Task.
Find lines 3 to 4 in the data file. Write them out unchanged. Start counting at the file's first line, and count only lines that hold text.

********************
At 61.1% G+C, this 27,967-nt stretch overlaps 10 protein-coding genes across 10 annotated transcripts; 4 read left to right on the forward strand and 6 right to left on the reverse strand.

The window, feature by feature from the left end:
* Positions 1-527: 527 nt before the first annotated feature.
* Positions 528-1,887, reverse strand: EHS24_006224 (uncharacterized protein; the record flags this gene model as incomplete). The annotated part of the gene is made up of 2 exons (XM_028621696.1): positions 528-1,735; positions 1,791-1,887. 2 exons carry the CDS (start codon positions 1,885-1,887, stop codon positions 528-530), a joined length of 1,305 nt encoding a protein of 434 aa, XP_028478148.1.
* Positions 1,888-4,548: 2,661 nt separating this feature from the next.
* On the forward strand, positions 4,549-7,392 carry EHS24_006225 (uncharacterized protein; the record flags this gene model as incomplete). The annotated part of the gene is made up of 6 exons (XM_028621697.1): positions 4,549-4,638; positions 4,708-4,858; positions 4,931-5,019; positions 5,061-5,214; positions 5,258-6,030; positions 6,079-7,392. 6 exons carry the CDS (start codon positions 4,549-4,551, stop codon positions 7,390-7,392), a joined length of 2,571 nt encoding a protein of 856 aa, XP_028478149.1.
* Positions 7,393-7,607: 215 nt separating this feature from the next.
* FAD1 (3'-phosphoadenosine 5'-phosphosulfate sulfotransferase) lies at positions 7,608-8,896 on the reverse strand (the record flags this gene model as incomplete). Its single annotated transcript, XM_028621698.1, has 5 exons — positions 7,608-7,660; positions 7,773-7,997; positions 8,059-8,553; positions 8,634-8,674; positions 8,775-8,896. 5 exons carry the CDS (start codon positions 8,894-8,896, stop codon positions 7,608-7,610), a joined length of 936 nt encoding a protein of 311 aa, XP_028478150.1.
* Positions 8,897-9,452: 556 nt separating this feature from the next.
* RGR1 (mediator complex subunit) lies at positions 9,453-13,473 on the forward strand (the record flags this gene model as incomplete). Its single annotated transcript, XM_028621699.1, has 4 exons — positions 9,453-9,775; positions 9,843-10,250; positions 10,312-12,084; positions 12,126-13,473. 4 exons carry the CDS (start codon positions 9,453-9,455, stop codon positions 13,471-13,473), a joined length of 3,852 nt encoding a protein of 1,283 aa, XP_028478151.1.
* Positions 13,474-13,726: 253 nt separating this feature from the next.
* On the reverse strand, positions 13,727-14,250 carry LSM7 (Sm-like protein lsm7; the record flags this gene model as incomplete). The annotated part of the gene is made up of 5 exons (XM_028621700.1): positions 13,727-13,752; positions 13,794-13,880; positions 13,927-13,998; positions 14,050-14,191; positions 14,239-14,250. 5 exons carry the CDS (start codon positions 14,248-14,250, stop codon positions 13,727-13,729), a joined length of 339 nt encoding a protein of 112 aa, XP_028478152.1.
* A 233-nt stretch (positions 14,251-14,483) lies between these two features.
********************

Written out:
* Positions 1-527: 527 nt before the first annotated feature.
* Positions 528-1,887, reverse strand: EHS24_006224 (uncharacterized protein; the record flags this gene model as incomplete). The annotated part of the gene is made up of 2 exons (XM_028621696.1): positions 528-1,735; positions 1,791-1,887. 2 exons carry the CDS (start codon positions 1,885-1,887, stop codon positions 528-530), a joined length of 1,305 nt encoding a protein of 434 aa, XP_028478148.1.